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Ophthalmology is a man's world-not! At least not for long. While the numbers have historically shown many more men than women enrolling in medical school and entering surgical subspecialties like ophthalmology, things have changed a lot since most of us graduated from school and finished our residencies.
Data from the American Association of Medical Colleges show that the fraction of women making up the student bodies of U.S. medical schools has increased from less than one-third 2 decades ago to one-half today. In 2003, women applicants to medical school outnumbered men (17,672 versus 17,114), for the first time. According to the American Academy of Ophthalmology, today women make up 3,445 (16.5%) of American members. The United States is still slightly behind the rest of the world; when international members of the American Academy of Ophthalmology (AAO) are included, women make up 17.6% of the total. The AAO has only tracked gender of its members for the last 5 years, so while I suspect women are increasing as a percentage over the last 2 decades, I cannot present data to prove this.
Women, men are different I grew up as the only boy in a family with five sisters, have been married to the same woman for almost 23 years, and have two daughters. I hope you will agree that this life experience qualifies me as an expert observer when it comes to the "fair sex." So, at the risk of being castigated like Harvard President Lawrence Summers, trust me when I boldly assert to you that men and women are different. If you have read Men are From Mars, Women are From Venus or have both sons and daughters, you will know this statement to be true.
So what this means is that the field of ophthalmology is going to change, and we all need to figure out how things will change and prepare accordingly. Before long, one-half of the applicant pool for our residency programs will be women. Those ophthalmology departments that want to attract the best medical students will need to make sure they are "woman-friendly" and that they are perceived as being so.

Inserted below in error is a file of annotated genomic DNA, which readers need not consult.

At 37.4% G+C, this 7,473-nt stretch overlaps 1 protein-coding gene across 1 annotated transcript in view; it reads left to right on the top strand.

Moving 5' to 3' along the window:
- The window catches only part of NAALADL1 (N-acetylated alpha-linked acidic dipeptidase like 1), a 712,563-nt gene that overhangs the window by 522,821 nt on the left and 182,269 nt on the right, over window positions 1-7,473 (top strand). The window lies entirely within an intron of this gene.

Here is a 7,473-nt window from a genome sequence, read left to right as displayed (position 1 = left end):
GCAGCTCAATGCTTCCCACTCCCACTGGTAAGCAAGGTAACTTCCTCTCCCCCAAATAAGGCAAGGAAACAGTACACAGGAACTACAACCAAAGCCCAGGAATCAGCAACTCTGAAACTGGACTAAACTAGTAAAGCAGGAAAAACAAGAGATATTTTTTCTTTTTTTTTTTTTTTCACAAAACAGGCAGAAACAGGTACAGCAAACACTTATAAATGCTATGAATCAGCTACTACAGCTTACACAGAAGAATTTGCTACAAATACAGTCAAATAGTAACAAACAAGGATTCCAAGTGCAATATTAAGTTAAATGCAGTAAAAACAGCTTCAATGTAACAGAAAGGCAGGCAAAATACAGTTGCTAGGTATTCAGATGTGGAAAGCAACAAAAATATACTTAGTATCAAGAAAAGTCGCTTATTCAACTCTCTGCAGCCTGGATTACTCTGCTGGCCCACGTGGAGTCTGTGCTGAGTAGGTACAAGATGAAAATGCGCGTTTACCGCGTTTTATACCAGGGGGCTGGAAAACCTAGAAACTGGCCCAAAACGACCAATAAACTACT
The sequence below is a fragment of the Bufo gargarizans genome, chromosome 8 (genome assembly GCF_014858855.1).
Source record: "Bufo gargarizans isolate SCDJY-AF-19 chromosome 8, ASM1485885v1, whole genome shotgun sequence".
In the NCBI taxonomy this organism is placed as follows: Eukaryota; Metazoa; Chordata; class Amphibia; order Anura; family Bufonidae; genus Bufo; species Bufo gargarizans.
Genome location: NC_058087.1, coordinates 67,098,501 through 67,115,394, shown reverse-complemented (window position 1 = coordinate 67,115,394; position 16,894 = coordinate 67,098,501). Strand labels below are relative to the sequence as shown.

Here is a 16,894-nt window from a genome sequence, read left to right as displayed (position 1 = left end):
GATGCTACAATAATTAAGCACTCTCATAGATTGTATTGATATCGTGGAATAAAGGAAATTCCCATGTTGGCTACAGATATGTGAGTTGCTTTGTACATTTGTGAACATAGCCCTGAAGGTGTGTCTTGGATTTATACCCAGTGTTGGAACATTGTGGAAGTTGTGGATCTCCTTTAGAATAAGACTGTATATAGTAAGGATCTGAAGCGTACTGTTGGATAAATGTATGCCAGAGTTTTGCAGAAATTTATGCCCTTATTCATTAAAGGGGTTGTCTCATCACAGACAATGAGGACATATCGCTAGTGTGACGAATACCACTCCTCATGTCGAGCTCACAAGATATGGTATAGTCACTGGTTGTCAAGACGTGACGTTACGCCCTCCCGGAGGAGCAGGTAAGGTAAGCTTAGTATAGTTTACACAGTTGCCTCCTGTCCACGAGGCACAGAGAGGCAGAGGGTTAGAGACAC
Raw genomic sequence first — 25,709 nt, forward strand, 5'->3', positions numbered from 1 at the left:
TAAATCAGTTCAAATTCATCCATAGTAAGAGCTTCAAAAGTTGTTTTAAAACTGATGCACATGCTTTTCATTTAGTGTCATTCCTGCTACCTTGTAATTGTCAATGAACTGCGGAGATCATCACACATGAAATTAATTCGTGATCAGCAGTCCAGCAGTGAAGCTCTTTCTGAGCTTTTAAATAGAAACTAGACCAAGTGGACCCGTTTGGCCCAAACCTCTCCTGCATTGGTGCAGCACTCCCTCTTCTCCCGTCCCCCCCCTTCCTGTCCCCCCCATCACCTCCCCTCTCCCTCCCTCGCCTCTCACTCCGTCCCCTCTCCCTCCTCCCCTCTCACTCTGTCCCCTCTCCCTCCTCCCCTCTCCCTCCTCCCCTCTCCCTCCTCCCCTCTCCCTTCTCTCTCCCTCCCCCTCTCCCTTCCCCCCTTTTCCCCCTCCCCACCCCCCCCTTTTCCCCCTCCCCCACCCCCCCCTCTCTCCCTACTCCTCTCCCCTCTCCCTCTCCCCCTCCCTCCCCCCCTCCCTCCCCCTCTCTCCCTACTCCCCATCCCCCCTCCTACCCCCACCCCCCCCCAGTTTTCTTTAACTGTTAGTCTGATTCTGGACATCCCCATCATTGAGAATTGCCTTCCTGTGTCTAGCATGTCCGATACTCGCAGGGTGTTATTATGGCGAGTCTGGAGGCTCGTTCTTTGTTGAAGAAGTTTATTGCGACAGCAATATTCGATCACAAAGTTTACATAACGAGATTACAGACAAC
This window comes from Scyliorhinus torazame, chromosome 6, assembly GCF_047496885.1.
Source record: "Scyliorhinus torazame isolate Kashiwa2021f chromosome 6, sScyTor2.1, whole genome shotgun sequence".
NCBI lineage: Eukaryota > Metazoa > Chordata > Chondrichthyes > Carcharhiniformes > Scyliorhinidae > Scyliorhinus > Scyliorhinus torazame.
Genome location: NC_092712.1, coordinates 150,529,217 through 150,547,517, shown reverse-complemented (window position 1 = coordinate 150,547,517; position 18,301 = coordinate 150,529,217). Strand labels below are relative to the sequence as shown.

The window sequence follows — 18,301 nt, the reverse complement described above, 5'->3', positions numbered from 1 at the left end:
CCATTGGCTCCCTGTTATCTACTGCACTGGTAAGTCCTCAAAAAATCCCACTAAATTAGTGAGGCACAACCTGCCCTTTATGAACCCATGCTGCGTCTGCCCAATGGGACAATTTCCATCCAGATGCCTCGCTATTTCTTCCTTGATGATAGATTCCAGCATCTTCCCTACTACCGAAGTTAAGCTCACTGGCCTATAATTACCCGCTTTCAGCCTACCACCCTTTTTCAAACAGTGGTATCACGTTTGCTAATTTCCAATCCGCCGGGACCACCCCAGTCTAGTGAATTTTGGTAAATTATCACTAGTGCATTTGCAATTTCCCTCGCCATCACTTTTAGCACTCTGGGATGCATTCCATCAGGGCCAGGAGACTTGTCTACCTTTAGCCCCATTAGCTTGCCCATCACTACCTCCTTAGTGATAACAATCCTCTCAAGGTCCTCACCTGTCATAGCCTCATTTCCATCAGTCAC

Although this may change over time, women still disproportionately provide care for children and supervise in the home.
Many universities already are realizing the need to adjust the "tenure clock" if a female faculty member has a child; a growing number of universities allow 2 more years for women with children to publish, obtain grants, and otherwise prove that they are worthy of tenure. Attracting only the best male residents and faculty won't cut it any longer, and departments that cannot compete for the best women will become second class.
Practices looking to attract the best young associates will need to make sure they address the issues that young female ophthalmologists may have-such as, in some cases, the desire to work less than full-time, to have flexibility in work hours as needed to balance work and family, to "share jobs," etc. Is your practice "woman-friendly"?
Because some female physicians marry male physicians, it will probably become increasingly necessary to provide men the same type of flexibility, so they can share in meeting family needs. We more senior male physicians are increasingly going to have to cut our young male colleagues some slack, because they are often married to high-powered professionals as well. With two-career physician couples, both will share time that is cut back at work or one spouse will need to cut back time at work.